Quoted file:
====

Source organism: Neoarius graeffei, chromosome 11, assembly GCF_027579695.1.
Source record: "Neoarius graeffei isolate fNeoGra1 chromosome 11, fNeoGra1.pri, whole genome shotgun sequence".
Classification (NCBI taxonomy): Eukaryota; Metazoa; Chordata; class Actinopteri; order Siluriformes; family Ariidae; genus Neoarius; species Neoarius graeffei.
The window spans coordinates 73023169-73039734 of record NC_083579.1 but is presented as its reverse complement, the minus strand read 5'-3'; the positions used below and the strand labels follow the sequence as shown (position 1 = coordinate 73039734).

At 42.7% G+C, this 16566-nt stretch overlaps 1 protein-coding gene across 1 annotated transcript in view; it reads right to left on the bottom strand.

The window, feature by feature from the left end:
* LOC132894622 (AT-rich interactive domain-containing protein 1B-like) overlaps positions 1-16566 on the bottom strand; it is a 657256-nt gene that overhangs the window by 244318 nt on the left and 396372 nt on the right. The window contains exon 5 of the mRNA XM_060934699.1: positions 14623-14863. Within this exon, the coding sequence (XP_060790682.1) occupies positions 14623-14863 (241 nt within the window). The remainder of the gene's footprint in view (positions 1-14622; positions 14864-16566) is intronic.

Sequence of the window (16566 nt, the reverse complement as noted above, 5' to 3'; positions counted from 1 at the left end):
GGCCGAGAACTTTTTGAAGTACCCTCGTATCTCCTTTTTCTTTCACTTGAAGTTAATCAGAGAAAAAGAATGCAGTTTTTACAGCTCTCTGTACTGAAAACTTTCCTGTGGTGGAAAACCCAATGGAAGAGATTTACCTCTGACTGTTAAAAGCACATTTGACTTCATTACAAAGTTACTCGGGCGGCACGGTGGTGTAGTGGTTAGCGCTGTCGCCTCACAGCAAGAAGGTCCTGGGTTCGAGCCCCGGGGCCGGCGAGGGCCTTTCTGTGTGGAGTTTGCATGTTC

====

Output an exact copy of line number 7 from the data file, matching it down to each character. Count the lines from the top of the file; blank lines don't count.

* LOC132894622 (AT-rich interactive domain-containing protein 1B-like) overlaps positions 1-16566 on the bottom strand; it is a 657256-nt gene that overhangs the window by 244318 nt on the left and 396372 nt on the right. The window contains exon 5 of the mRNA XM_060934699.1: positions 14623-14863. Within this exon, the coding sequence (XP_060790682.1) occupies positions 14623-14863 (241 nt within the window). The remainder of the gene's footprint in view (positions 1-14622; positions 14864-16566) is intronic.